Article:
Israel/Palestine: Struggle continues over E. Jerusalem

Last week Israeli Attorney General Menachem Mazuz ordered the Sharon government not to seize East Jerusalem property owned by Palestinians living in the West Bank. A measure approved last summer would have let the Israeli government take over such land under the 1950 Absentee Property Law that allowed the government to seize the land of thousands of Palestinian families driven out following Israel’s founding.

The law theoretically applied to East Jerusalem after its annexation in 1967, but previous governments did not implement the measure.

Palestinians were encouraged by Mazuz’ decision. But they are cautioning that many East Jerusalem residents will soon be affected by a ban on traveling to their jobs in Ramallah — the West Bank’s economic hub. “A concerted media and diplomatic campaign on the international level must be set in motion to stop efforts to turn Jerusalem into an exclusive city, where the Palestinian residents become an ever-shrinking minority with no rights and few employment prospects,” the Palestinian organization Miftah said.

Germany: 5 million unemployed

The German Federal Labor Agency said last week that unemployment topped the 5 million mark, or 12.1 percent, last month — a level not reached since before Hitler took power in the 1930s. In the formerly socialist eastern Germany, the rate was 20.5 percent, while in the west it was just under 10 percent.

The government said part of the rise was due to including among the unemployed 230,000 able-bodied recipients of social welfare benefits who are not currently working.

Social Democratic Chancellor Gerhard Schroder made cutting unemployment a campaign plank in his 1998 election campaign. But following his 2003 re-election, he spearheaded sharp social benefit cuts and instituted compulsory municipal work programs for recipients.

S. Africa: ‘Victory’ over layoffs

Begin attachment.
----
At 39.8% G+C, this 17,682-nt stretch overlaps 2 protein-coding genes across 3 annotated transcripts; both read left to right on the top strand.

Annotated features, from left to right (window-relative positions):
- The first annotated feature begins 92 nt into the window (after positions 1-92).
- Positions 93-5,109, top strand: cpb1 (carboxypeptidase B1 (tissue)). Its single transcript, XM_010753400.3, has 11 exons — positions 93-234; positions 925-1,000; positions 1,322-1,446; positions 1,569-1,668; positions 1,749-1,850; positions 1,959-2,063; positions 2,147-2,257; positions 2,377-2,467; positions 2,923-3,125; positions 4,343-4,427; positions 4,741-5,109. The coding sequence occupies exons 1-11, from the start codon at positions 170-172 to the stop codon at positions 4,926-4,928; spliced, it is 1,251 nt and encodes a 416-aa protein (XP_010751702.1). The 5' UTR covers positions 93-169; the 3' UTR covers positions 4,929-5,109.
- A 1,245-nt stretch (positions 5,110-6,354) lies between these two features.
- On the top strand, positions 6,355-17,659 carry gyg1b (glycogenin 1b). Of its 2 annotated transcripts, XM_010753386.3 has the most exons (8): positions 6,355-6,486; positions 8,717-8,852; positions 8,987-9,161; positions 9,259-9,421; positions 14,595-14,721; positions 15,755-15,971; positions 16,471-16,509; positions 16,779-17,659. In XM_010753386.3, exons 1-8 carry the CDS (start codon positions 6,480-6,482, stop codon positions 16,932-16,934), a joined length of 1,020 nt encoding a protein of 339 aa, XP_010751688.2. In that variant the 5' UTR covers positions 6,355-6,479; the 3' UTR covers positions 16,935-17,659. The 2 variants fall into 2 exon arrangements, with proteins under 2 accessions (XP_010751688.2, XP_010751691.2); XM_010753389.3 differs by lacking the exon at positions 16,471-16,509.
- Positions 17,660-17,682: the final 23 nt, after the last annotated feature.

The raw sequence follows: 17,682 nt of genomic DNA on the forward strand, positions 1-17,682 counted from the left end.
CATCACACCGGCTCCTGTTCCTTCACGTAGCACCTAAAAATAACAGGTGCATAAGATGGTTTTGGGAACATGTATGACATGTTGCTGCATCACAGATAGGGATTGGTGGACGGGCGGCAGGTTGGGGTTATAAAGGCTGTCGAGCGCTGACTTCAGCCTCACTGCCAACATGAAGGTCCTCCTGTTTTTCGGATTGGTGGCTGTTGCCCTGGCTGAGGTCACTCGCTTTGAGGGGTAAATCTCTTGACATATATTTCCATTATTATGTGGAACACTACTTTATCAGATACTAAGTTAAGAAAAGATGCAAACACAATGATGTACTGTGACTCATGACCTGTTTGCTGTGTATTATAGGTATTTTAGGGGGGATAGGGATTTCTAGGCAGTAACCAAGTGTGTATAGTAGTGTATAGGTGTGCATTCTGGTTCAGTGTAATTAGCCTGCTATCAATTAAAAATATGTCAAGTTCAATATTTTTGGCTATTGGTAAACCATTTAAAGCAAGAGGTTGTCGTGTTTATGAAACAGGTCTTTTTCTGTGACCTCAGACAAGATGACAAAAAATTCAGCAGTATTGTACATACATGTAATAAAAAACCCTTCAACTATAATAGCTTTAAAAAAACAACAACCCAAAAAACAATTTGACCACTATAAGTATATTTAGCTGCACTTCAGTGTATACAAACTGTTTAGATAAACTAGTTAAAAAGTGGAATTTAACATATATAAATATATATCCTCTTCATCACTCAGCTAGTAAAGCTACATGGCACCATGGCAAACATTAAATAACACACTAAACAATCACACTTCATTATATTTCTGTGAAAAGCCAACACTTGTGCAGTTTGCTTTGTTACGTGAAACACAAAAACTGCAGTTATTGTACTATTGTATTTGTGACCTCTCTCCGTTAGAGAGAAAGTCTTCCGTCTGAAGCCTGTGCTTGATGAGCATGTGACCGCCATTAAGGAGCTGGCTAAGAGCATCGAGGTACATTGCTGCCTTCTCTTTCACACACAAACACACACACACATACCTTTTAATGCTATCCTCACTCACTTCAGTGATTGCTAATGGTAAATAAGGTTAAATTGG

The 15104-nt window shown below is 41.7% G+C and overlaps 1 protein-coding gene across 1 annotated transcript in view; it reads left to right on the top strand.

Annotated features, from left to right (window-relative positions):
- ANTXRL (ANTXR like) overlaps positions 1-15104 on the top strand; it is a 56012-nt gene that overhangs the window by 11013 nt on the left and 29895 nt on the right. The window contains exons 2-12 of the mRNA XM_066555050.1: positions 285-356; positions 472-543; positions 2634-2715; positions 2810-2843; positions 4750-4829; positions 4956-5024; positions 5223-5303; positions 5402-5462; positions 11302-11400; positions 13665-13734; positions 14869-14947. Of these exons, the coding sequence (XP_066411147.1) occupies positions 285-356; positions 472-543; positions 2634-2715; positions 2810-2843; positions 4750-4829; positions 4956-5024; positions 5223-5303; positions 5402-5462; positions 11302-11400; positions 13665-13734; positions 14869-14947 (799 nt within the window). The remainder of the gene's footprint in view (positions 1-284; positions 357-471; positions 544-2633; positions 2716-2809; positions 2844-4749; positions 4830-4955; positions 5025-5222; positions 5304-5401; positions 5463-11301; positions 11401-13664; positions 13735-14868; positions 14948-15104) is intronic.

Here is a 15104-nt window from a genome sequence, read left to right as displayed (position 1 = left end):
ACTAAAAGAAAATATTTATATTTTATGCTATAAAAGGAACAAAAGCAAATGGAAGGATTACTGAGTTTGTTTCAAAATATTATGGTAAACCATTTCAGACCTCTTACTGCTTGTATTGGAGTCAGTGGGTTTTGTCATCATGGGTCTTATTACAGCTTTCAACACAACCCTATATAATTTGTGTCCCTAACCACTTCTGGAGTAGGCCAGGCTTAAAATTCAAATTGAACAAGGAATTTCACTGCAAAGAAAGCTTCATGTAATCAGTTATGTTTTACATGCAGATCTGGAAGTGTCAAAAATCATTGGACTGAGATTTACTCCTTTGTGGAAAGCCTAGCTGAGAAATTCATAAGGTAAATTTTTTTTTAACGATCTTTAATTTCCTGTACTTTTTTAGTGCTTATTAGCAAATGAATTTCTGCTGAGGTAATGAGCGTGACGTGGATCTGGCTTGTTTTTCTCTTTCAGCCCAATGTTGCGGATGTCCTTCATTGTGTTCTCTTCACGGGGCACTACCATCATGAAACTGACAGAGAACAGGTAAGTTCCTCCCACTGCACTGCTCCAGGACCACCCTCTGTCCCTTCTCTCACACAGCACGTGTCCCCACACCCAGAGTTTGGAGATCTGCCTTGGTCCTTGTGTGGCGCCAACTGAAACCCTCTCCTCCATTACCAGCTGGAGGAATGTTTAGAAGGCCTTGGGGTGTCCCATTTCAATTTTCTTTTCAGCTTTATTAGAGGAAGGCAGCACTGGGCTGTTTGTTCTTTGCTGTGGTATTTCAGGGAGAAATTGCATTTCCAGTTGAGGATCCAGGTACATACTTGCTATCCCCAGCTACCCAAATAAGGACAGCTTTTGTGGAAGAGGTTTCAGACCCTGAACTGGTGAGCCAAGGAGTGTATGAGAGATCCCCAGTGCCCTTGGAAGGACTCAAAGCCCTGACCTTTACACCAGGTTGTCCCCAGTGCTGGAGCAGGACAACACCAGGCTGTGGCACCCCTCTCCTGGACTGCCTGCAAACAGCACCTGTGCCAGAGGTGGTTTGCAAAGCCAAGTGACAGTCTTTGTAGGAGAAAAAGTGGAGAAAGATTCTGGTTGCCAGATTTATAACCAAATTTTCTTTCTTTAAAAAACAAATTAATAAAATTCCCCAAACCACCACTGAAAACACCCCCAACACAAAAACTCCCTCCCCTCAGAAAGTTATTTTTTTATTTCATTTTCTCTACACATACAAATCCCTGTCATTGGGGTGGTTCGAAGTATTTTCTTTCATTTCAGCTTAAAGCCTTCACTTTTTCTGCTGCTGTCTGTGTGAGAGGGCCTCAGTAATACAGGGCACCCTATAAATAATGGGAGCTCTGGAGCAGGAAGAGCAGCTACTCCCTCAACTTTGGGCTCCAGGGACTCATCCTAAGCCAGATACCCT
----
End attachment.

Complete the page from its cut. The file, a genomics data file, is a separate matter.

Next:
The trade union Solidarity is calling Telekom’s agreement to a two-year moratorium on layoffs a victory not just for workers at the telecommunications giant but for all South Africa, Business Day said last week.

The union said community involvement in a powerful labor campaign won the Jan. 31 moratorium pact between Telkom and three unions representing workers there.

“Our campaign against the planned Telkom retrenchments was one of the largest labor campaigns every organized in South Africa,” said Solidarity spokesperson Dirk Hermann.

The campaign’s next phase will focus on building new job opportunities within the company, Hermann said. “It is unacceptable that a company such as Telkom, which posts profits amounting to billions of rands, cannot expand and create new posts, while 40 percent of South Africans are currently unemployed,” he said.

Telkom had originally planned to reduce its staff by 7,600 over three years, which the union said would have resulted in over 4,300 layoffs.

Cuba/Venezuela: Working to end illiteracy

Cuba and Venezuela will work together and with other Latin American countries to eliminate illiteracy, using Cuban methods already proven in Venezuela, Granma reported last week.

Cuba’s Education Minister Luis Ignacio Gomez outlined the program Feb. 1 to more than 5,000 conference delegates from 46 nations. He also said Cuba is offering 2,000 scholarships each year to young Venezuelans for advanced studies in any subject of interest to their country, including scientific research and training of physicians.

Gomez spoke of the huge problems confronted by a world where over 860 million adults are submerged in ignorance, and 120 million do not attend primary school. By contrast, Cuba eliminated illiteracy 43 years ago. Now education is universal, and heads the budget for 2005.

World Notes are compiled by Marilyn Bechtel (
Julia Lutsky contributed to this week’s notes.